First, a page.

This section of our Better Plan, Wisconsin website devoted to Columbia County is still under construction. This is the latest news as of 1/29/10
Until this section is completely set up, scroll down to find the Better Plan 'search' window and type in 'Columbia County' to locate stories and information posted on this website.
NOTE FROM THE BPWI RESEARCH NERD:
Wind developer Wes Slaymaker, who is mentioned in the following story, is a familar figure to residents of Rock County. He helped develop two industrial wind projects, one proposed in the Town of Union and one in the Town of Magnolia. These projects were quickly sold to Acciona of Spain. The sale price of these yet to be built Rock County projects is unknown.
In 2008, at a public meeting in Evansville, a resident asked Slaymaker about the sale of the projects to Acciona, saying it had made national news.
Slaymaker openly denied the sale had occured, saying, "Nothing was sold, nothing was sold."
Records available to the public now show that the sale had indeed taken place.
Representatives from EcoEnergy now refer all questions about the status of the two Rock County EcoEnergy projects to an Acciona representative.
Better Plan, Wisconsin, has attempted to contact Accionia several times about the project and recieved no reply.
The conditional use permit for the EcoEnergy/Acciona met tower erected alongside hiway 213 will be up for a third year of approval in February or March.
The Columbia County project, proposed by Slaymaker and E-wind and mentioned in the story below, has no power purchase agreement, no financing, and seems contingent on the "green jobs" bill making it through Madison. Beyond the temporary construction jobs that will be required to put them up, how turbines purchased from South Korea will help with Wisconsin 'green jobs' is unknown.
E-Wind eyes Hyundai for Wisconsin Project
Wisconsin regulators have approved plans to startup company E Wind to build a 30 megawatt wind farm northeaset of the State Capial of Madison at a cost of $60 million dollars. Talks are underway to buy 18 turbines fro Hyundai Heavy Industries, E-wind tells Recharge.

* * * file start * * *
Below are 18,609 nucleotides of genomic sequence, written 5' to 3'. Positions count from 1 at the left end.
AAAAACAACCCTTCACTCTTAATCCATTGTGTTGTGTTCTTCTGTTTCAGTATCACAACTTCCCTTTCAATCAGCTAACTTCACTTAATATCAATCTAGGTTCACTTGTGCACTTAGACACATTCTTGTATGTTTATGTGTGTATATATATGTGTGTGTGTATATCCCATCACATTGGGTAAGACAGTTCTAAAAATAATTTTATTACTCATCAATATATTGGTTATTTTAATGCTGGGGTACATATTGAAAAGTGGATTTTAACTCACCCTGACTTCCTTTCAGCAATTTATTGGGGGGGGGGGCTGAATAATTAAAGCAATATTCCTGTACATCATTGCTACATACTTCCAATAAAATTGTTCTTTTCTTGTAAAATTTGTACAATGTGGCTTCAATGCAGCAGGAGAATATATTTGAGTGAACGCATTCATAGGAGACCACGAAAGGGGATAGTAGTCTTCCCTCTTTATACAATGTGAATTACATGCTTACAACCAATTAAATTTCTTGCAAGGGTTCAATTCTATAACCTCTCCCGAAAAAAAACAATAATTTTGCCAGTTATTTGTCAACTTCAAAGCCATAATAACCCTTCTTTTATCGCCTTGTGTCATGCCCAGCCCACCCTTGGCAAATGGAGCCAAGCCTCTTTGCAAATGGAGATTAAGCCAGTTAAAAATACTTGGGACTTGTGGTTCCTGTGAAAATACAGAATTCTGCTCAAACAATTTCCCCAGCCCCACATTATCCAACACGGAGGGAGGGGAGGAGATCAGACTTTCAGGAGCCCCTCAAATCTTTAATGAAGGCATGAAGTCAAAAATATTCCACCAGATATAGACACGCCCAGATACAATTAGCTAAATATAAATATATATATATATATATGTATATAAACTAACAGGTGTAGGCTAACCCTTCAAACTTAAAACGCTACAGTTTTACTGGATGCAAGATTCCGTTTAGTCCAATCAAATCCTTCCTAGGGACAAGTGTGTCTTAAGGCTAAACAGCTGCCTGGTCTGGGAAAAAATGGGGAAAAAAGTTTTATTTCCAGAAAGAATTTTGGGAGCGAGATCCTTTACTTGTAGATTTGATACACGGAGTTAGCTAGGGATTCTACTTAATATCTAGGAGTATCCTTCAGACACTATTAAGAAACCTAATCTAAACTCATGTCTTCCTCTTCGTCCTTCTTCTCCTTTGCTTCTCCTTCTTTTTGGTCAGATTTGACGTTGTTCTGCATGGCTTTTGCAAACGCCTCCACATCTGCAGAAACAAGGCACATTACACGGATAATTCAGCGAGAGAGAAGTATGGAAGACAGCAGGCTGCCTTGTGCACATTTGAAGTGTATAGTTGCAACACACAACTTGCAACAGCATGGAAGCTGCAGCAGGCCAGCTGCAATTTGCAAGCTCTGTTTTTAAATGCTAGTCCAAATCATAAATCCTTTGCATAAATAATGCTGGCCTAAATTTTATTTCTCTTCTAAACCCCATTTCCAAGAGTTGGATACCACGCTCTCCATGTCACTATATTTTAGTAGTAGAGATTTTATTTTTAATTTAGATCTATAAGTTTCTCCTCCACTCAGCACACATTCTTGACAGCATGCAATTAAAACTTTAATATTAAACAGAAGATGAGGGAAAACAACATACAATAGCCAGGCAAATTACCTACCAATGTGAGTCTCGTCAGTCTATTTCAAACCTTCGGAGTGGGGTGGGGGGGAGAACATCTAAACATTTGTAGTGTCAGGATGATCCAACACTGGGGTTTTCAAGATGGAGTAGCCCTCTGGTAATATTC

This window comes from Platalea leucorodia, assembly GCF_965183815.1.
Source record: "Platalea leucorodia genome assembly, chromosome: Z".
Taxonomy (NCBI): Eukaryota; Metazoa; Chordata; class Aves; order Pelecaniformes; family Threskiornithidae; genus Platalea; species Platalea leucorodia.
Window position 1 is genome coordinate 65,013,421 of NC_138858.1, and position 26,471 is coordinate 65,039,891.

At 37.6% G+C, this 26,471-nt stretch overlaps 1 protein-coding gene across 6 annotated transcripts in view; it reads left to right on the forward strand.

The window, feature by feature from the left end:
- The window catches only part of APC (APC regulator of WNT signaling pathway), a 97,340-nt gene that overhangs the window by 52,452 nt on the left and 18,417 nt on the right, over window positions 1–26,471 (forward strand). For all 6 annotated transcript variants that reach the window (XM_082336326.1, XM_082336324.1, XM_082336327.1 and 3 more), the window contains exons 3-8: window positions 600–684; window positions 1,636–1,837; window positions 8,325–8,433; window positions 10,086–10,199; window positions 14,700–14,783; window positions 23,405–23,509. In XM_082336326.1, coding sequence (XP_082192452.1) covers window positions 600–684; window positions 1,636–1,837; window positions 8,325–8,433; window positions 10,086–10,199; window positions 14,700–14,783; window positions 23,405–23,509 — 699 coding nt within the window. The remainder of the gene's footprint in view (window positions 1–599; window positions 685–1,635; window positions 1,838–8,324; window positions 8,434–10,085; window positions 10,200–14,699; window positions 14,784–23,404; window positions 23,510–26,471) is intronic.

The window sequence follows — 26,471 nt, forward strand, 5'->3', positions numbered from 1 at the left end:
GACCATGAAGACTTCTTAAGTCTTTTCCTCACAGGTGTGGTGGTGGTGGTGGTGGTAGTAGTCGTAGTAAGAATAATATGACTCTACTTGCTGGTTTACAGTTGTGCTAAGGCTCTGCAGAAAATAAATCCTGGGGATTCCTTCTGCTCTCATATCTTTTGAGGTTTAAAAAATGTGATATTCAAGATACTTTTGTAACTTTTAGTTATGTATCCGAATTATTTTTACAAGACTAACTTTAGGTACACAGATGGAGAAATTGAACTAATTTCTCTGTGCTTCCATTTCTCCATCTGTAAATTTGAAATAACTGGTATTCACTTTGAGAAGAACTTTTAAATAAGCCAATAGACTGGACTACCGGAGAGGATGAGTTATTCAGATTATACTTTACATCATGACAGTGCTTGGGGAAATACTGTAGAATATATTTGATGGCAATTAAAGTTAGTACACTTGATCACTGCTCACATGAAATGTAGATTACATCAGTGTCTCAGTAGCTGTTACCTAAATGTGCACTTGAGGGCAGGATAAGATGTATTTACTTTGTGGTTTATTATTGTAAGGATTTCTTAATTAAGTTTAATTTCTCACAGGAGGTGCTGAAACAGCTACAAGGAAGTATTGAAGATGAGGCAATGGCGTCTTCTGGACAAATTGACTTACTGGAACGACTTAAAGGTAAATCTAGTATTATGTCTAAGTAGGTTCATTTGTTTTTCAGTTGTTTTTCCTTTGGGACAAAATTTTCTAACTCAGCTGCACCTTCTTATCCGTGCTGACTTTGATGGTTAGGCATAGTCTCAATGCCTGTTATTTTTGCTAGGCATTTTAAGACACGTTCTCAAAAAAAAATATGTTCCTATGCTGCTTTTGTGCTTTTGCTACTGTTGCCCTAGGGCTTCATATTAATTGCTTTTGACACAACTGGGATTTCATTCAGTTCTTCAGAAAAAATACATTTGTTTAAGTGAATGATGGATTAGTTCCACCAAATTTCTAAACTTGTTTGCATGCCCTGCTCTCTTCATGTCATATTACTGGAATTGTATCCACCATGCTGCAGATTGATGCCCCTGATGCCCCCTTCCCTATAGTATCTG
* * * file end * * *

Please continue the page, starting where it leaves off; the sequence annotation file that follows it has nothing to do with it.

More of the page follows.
If the deal is finalized, it would represent the largest known US order thus far for South Korea’s Hyundai Heavy.
Wes Slaymaker, who heads a company that provides engineering services for the wind industry and is a partner in E Wind, says the next project step is to negotiate a long-term power purchase agreement with a utility.
“This is our biggest challenge because electricity prices and demand are soft,” he says in a telephone interview. “Utilities are not excited about buying more power at the moment.”
Even so, they must comply with Wisconsin’s renewable portfolio standard that requires publicly-held utilities to produce 10% of their electricity from renewable energy sources by 2015.
Governor Jim Doyle is also calling on lawmakers to pass his proposed Green Energy Jobs Act, which would update the RPS to 25% by 2025.
“I think the bill has a decent chance of getting passed,” says Slaymaker.
Once a power purchase agreement is in place, Slaymaker believes he and two local partners will obtain project financing. One of them owns part of the 1,800 acres where the turbines will be sited near the town of Randolph.
Slaymaker describes the proposed wind farm as a community project because it has local owners and operators, and most of the investment for site preparation and wind project development will stay in the region.
“This type of community wind project, while common in Minnesota, is unique to Wisconsin,” says Slaymaker.